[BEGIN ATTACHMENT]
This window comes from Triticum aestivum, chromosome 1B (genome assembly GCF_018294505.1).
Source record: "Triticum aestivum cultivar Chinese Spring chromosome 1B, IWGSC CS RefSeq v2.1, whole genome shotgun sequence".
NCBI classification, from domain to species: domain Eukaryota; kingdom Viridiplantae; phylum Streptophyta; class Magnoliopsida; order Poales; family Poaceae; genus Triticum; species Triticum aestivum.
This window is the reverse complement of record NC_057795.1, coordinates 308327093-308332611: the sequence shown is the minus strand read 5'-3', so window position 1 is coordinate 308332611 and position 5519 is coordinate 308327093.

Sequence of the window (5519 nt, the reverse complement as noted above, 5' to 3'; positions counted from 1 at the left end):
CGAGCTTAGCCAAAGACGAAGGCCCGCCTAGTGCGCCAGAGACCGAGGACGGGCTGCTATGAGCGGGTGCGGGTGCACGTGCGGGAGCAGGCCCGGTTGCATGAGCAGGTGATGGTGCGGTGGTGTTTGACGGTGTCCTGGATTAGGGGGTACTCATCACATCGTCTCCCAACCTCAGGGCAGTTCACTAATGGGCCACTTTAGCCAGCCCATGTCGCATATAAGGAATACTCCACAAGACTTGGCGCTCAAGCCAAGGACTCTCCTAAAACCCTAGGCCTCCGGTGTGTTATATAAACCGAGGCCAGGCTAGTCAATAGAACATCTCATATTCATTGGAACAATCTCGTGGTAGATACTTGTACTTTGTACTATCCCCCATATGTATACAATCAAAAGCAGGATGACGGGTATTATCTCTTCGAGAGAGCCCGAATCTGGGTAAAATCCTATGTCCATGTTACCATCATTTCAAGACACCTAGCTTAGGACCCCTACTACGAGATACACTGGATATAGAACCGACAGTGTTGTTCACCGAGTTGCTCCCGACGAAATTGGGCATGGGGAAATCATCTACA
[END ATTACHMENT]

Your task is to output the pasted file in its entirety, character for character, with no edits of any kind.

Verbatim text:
This window comes from Triticum aestivum, chromosome 1B (genome assembly GCF_018294505.1).
Source record: "Triticum aestivum cultivar Chinese Spring chromosome 1B, IWGSC CS RefSeq v2.1, whole genome shotgun sequence".
NCBI classification, from domain to species: domain Eukaryota; kingdom Viridiplantae; phylum Streptophyta; class Magnoliopsida; order Poales; family Poaceae; genus Triticum; species Triticum aestivum.
This window is the reverse complement of record NC_057795.1, coordinates 308327093-308332611: the sequence shown is the minus strand read 5'-3', so window position 1 is coordinate 308332611 and position 5519 is coordinate 308327093.

Sequence of the window (5519 nt, the reverse complement as noted above, 5' to 3'; positions counted from 1 at the left end):
CGAGCTTAGCCAAAGACGAAGGCCCGCCTAGTGCGCCAGAGACCGAGGACGGGCTGCTATGAGCGGGTGCGGGTGCACGTGCGGGAGCAGGCCCGGTTGCATGAGCAGGTGATGGTGCGGTGGTGTTTGACGGTGTCCTGGATTAGGGGGTACTCATCACATCGTCTCCCAACCTCAGGGCAGTTCACTAATGGGCCACTTTAGCCAGCCCATGTCGCATATAAGGAATACTCCACAAGACTTGGCGCTCAAGCCAAGGACTCTCCTAAAACCCTAGGCCTCCGGTGTGTTATATAAACCGAGGCCAGGCTAGTCAATAGAACATCTCATATTCATTGGAACAATCTCGTGGTAGATACTTGTACTTTGTACTATCCCCCATATGTATACAATCAAAAGCAGGATGACGGGTATTATCTCTTCGAGAGAGCCCGAATCTGGGTAAAATCCTATGTCCATGTTACCATCATTTCAAGACACCTAGCTTAGGACCCCTACTACGAGATACACTGGATATAGAACCGACAGTGTTGTTCACCGAGTTGCTCCCGACGAAATTGGGCATGGGGAAATCATCTACA